I know that only a special sort of asshole argues with her grandmother about fucking sheets on Facebook. God as my witness, I do not want to be that asshole.
My older family members should have the emotional maturity to understand that I, as both an information professional and a person who has very publicly demonstrated over a decade of highly intentional consumerism, don’t need Google lessons. But that emotional maturity is something over which I have no control. I don’t actually know what my grandmother was trying to say because [NTs tell me] tone is hard to read on the internet [I promise, it’s hard for me to read everywhere, it’s just also hard for NTs to read online and that is the metric for “hard”]. The larger lesson here is that I have the emotional maturity to not engage in this fruitless argument. However, those emotions need to go somewhere.
I feel as though other natives of the internet, and possibly others who have spent a large amount of time praying in large groups can appreciate this A Prayer for Natives of the Internet in Troubled Time. It is to be understood that it is always a troubled time on the internet, and that though this instance is a minor and relatively meaningless one, there are many more interactions online that are actually very dangerous. To dispel confusion: the impulse that makes me not want to damage my relationship with my grandmother in choosing not to fight with her, is actually the same impulse that requires that I call out actually damaging content online because the imperative is protection of something fragile in both cases. That said, I feel personally that many people do this “wrong” in that almost no one saying anything on the internet is able to walk anything back that they have ever said because there is so much ego involved.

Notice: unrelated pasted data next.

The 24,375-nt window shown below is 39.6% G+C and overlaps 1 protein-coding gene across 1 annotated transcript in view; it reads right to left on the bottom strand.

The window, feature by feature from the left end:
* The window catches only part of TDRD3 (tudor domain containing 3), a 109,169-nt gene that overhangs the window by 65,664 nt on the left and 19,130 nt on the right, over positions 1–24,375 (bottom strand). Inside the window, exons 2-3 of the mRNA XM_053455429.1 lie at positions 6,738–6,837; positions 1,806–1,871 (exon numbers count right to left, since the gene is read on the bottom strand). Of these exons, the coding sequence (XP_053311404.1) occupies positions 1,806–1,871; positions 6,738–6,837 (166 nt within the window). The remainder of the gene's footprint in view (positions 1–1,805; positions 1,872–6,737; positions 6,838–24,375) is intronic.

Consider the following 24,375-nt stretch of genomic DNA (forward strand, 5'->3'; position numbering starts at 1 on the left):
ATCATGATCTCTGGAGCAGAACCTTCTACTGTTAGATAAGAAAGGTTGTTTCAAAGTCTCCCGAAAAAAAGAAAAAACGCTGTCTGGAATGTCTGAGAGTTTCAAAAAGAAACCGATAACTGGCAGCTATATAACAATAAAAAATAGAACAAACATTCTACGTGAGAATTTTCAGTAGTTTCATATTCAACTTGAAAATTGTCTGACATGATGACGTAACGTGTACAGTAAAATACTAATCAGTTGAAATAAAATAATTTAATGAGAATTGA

This is not a spineless argument about why we should tolerate Nazis online [we shouldn’t] but it is a cautionary tale about the razor’s edge of cancel culture. Our harsh and insensitive world can get no better for anyone if we cannot all practice an honest and compassionate interrogation of our own behavior. It is entirely possible that both Nazis and my grandmother cannot truly participate in that personal interrogation. Nazis are still worse than cancel culture, but that doesn’t mean that cancel culture is virtuous. I think cancel culture exists because we know that the status quo is untenable, but that does not help us to understand what to put in its place. I don’t want to cancel my damn grandmother [but there might be a reason to do so to yours].
I live on the internet because I think it has the potential to bring us together in the center of our best selves, though at all times it has demonstrated it is better at bringing us together in the center of our worst selves. As humans, we are the ones who are ultimately responsible for being our best selves and the internet is here to be our tool. Would that we not use that tool as a weapon.